In essence, the direct and indirect effects of the change in position in accordance with the invention, on individual functional characteristics of the hinge joints described, may be distinguished from each other:
There is a direct effect in accordance with the invention on, for example, the dimension and progression of the effective complete lever arm of the articulation relating to the action of force of the control element on the fulcrum point of a unicentered hinge point or the instantaneous center of the movement of a polycentered hinge joint. The dimension and progression of the stroke of a control element as well as the position of the action reversal, are also directly affected.
The articulation moments from the action of a movement-resisting control element which functions on the mechanical friction principle are affected indirectly. The same applies to the articulation moments from the action of a springloaded cushioning control element, as well as from the action of a movement-resisting control element whose action depends on the speed of its translatory motion (this particularly includes fluid damping units).
The indirect effect of the change in position of the articulation in accordance with the invention on the last-named type of control elements is shown in the following:
The stroke at the control element as a directly affected dimension is kinematically dependent on the angular movement of the hinge joint in question. For certain types of movements of human extremities the angular movements are dependent upon time, e.g. they display a characteristic angular velocity profile. Control elements of the fluid damping units types which are used in one and the same type of a hinge joint of an orthopaedic aid, for example in the knee joint of a leg prosthesis, in order to imitate the natural angular movement as closely as possible, have shown in practice that they can only meet this requirement at predetermined angular velocity profiles of the hinge joint when the speed of their piston rods is also high enough at the same time. For that purpose, it requires a minimum stroke which can barely be achieved in the conventional designs when other functional demands are made simultaneously. Through specific application of the concept of joint-angle-dependent change of position of the articulation in accordance with the invention, it is possible, through the increase in the stroke and modification of the stroke progression as the direct influence factor, to enhance the stroke velocity in the desired manner at the same time in an indirect manner.
A unicentered prosthetic knee joint in accordance with the invention can be characterized by the fact that the lower joint component is securely attached to a primary spur gear co-axially arranged on the joint pivot; this spur gear engages a second spur gear which is mounted rotatably on the upper joint component with its axis of rotation in alignment with the pivot in front of (stretching side) or behind (bending side) it and is fitted with a crank arm, to which the control element is hinged via at least one hinge point.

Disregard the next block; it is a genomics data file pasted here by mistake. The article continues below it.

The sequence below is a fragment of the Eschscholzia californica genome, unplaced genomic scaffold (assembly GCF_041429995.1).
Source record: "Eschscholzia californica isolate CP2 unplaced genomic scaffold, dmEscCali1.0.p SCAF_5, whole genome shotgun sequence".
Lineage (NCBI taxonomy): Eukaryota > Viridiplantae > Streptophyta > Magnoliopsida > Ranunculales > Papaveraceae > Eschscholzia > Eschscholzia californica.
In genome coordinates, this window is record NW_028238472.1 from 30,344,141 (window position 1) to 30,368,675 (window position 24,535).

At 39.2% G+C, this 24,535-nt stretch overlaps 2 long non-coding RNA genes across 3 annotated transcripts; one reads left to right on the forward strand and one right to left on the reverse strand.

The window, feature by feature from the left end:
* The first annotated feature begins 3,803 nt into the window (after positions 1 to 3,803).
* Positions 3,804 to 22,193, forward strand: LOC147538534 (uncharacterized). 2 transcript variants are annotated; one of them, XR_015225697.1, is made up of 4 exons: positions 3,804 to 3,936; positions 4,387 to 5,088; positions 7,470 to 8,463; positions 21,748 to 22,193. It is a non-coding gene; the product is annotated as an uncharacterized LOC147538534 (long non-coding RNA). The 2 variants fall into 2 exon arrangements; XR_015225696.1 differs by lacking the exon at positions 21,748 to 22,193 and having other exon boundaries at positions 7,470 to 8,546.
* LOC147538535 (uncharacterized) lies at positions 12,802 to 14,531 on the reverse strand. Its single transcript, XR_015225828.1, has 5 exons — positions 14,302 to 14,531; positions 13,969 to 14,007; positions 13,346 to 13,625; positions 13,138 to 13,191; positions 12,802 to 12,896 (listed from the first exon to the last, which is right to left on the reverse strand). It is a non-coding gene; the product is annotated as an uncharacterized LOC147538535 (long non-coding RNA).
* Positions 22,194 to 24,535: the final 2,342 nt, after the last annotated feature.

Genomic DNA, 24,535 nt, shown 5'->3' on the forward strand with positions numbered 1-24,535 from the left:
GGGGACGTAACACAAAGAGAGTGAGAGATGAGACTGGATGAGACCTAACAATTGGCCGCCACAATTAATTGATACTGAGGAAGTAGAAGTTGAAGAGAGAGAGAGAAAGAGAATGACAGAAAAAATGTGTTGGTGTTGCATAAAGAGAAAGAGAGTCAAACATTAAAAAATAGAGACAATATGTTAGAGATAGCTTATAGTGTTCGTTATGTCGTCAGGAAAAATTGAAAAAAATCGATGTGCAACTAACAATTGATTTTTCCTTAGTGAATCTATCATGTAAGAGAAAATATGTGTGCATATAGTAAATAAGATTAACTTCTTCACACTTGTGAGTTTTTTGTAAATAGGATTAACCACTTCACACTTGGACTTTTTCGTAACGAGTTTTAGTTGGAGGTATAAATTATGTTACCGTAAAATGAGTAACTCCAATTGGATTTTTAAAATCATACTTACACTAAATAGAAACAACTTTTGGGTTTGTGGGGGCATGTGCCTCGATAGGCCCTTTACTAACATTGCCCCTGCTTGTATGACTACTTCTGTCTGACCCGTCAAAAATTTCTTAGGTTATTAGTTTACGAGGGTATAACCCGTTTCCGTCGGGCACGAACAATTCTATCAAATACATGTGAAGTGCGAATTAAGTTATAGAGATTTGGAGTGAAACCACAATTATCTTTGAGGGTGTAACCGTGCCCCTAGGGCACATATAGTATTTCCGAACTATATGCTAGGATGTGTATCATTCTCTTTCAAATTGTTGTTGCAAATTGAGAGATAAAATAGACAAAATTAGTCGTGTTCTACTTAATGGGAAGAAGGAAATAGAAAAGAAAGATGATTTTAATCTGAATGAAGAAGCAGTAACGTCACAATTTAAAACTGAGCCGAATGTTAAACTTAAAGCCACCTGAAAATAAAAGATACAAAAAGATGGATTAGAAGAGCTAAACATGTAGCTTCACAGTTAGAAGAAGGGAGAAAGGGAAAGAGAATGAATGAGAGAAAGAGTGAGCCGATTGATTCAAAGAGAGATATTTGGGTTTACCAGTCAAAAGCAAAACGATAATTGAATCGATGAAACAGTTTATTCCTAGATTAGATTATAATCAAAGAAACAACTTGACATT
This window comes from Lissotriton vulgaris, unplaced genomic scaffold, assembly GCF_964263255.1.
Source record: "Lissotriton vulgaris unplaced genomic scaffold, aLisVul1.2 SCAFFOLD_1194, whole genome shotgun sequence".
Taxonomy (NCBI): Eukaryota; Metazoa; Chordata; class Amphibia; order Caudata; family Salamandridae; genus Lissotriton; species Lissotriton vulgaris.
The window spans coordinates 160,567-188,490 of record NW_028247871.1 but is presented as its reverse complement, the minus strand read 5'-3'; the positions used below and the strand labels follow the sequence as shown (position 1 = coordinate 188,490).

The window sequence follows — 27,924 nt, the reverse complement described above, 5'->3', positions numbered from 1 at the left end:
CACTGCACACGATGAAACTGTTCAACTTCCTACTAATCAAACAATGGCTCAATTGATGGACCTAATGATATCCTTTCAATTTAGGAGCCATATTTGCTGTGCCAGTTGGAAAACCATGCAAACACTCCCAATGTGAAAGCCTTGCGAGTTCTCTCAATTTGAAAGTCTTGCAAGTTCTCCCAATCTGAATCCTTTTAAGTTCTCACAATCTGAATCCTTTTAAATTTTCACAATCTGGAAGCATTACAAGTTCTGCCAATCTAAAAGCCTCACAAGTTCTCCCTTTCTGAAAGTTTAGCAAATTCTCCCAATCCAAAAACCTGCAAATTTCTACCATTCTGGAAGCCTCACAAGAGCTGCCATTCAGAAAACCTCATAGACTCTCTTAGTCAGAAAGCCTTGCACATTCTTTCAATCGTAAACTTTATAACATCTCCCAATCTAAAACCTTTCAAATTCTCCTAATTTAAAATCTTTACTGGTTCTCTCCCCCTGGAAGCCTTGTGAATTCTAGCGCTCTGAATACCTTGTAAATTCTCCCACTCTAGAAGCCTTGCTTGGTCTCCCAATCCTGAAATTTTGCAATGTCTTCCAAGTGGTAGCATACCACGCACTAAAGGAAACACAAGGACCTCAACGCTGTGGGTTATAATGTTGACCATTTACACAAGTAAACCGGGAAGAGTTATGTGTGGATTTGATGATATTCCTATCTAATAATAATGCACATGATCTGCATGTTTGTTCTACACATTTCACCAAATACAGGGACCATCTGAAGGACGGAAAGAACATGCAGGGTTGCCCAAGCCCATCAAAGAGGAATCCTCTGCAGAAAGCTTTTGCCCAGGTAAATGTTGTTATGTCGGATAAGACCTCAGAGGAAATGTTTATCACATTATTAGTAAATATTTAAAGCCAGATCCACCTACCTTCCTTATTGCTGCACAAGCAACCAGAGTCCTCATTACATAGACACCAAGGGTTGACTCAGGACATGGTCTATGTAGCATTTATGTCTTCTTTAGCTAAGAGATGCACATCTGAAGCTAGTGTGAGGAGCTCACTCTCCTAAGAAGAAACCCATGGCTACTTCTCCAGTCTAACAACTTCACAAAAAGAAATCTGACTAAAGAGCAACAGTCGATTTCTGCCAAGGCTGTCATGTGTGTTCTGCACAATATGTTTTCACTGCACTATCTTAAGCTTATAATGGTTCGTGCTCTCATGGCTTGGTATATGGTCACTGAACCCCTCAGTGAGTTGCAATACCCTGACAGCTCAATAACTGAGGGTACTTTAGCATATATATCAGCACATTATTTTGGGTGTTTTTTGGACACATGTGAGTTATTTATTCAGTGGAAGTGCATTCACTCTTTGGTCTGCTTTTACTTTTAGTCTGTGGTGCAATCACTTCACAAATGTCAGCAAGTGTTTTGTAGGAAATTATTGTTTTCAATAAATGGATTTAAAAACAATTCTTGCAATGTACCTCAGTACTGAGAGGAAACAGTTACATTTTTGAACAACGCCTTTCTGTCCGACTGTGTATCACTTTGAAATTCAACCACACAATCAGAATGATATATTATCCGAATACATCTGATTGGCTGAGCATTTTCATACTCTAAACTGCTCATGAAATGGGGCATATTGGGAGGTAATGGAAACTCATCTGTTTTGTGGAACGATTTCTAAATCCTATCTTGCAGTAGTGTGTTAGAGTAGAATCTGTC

A polycentered prosthetic knee joint in the form of a four-member kinematic joint link chain, in which the upper joint component is coupled to the lower joint component via a front (stretching side) and a rear (bending side) articulation, can, in accordance with the invention, be designed in such a way that the front control arm is coupled co-axially to its top joint pivot, which connects it with the upper joint component, and a first spur gear so that it cannot turn; this spur gear engages a second spur gear which is rotatably mounted on the upper joint pivot which connects the rear articulation with the upper joint component and is fitted with a crank arm to which the control element is hinged via at least one hinge point.
Other characteristics of the invention are contained in the subclaims and will be explained in detail in relation to further advantages of the invention using examples of embodiments.
The drawings illustrate several forms of embodiments serving as examples, as well as examples showing the known state of the art. These are:
FIG. 1--a schematic illustration of a bending and stretching side of an upper articulation of a control element designed as a cylinder with piston rod in a unicentered joint using a single-stage spur gear drive;
FIG. 2--a top view of a bending-side upper articulation of a control element (not further illustrated) in a unicentered joint using a planetary gear drive;
FIG. 3--a cross-section through line III--III in FIG. 2;
FIG. 4--a schematic illustration of a polycentred prosthetic knee joint, designed as a four-member kinematic link chain, with a diagonal control element articulated via two double crank assemblies;
FIG. 5--the progression of the stroke of the control element in FIG. 4, with the effective lever arm and the articulation moment dependent on the knee bend angle;
FIG. 6--a general diagram for the application of the concept in accordance with the invention;
FIG. 7--a diagram as in FIG. 6 with examples of actions with bending and stretching-sided upper articulation of a control element;
FIG. 8 an illustration as in FIG. 7 for a bending and stretching-side lower articulation of a control element;
FIG. 9--a schematic illustration of an upper articulation of a connecting rod of a fluid at the bending side, designed as a double sliding piston drive in a polycentered hinge joint using a twin crank assembly;
FIG. 10--an illustration as in FIG. 9 of an upper articulation of a control element at the bending side, designed as a cylinder with a piston rod in a polycentered hinge joint using a sliding crank assembly with an external thrust member;
FIG. 11--an illustration as in FIG. 10 of an upper articulation of a control element at the bending side, designed as a cylinder with a piston rod in a unicentered hinge joint using a sliding crank assembly with an internal thrust member;